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Review: Cobra Bio Cell Pro Driver

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Pros: The Cobra Bio Cell Pro has the lowest center of gravity of any Cobra driver, producing a low-spinning cannonball off the tee. It’s one of the best options for high-speed golfers who need to get their spin numbers down. The stock length of 45 inches is a welcome departure from current trends.

Cons: Although the loft settings are adjustable, options are limited to 7, 7.5, 8.5, 9.5 and 10 degrees with Fade setting options at 7.5, 8.5 and 9.5 degrees. There’s no love for those who need help drawing the ball.

Bottom Line: This Bio Cell Pro is the complete package for high-spin players and makes Cobra entirely relevant in the conversation of drivers worthy of a spot in the bags of the best players in the world. It’s that good.

Overview

The third and final iteration of Cobra’s Bio Cell line is the Bio Cell Pro, which offers a compact 440-cubic-centimeter head in a full-titanium construction. Cobra engineers used “Bio Cells” to redistribute weight from the crown and other areas lower in the head, creating the lowest center of gravity (CG) of the Bio Cell models.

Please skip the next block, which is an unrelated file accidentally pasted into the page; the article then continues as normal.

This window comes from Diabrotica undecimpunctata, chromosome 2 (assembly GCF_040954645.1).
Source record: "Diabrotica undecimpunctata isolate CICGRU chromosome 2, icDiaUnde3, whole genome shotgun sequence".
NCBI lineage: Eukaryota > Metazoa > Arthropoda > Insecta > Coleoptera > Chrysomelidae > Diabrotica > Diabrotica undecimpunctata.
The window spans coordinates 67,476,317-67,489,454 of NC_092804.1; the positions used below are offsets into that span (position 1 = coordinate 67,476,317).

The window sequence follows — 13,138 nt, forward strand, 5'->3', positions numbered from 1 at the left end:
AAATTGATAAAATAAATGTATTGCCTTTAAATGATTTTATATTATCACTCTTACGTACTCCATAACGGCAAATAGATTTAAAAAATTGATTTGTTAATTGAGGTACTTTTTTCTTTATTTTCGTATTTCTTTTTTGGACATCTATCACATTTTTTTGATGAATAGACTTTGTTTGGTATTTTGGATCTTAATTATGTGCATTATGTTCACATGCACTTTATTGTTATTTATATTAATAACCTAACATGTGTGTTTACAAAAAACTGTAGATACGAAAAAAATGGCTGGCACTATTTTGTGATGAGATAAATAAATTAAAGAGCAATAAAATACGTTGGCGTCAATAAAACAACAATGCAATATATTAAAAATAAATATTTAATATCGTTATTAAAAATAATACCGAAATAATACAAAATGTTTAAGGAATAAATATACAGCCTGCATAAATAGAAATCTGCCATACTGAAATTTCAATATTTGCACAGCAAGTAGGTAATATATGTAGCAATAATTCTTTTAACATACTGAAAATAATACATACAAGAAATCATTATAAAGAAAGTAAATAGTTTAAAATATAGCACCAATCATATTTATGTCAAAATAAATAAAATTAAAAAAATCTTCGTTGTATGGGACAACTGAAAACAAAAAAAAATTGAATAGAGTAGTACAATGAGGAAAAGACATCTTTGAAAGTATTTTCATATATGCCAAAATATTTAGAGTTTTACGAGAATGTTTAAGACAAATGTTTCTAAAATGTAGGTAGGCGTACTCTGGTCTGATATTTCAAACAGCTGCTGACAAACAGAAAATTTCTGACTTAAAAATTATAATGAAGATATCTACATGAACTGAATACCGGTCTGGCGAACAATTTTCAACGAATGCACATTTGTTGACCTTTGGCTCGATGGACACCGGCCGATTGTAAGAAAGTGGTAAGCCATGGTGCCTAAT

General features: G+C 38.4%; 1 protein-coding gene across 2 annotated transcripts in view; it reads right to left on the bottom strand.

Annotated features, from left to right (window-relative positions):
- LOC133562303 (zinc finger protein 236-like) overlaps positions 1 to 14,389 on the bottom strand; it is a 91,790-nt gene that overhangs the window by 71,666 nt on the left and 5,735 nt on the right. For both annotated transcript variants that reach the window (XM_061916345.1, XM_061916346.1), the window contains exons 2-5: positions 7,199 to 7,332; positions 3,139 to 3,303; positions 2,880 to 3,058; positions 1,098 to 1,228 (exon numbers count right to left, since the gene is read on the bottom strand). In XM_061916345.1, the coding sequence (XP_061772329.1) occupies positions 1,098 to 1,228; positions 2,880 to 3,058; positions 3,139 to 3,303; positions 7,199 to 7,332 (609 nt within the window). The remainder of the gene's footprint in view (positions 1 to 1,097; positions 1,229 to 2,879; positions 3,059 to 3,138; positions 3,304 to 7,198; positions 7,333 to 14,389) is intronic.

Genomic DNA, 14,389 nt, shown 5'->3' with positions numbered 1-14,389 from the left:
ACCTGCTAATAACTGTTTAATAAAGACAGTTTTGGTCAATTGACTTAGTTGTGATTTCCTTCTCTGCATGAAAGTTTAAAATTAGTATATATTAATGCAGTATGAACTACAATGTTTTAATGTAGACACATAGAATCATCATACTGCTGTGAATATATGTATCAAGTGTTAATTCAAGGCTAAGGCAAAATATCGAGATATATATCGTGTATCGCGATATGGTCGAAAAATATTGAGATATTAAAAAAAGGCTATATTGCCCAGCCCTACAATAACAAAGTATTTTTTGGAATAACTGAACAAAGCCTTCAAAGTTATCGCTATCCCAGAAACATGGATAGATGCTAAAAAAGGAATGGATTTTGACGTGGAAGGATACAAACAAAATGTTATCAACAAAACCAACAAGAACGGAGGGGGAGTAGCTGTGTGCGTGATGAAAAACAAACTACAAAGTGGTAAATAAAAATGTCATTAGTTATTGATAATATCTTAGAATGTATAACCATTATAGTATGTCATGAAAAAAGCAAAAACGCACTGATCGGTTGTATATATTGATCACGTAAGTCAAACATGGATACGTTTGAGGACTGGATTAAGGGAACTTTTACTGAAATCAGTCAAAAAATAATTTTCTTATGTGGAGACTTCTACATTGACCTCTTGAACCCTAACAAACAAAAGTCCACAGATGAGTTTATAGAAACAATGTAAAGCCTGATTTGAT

The lower the CG makes the Bio Cell Pro the company’s lowest spinning driver, which in theory will help golfers launch the ball higher and with less spin than its other models. That can lead to more distance for certain golfers.

“This Pro Driver was designed for golfers with a strong swing that yields high launch and high spin,” said Jose Miraflor, Cobra’s director of product marketing. “To help these golfers play at their best, we created the Bio Cell Pro driver, our lowest CG ever to deliver unmatched distance and performance.”

So why wouldn’t golfers always choose the Bio Cell Pro over the Bio Cell and Bio Cell+ drivers? There’s only so much discretionary weight in a driver head, which is why manufacturers usually have to make a choice between making a really low-spinning driver and a driver that’s really forgiving. Cobra has worked hard to create three drivers that are all relatively forgiving and still provide high-launch, low-spin launch conditions.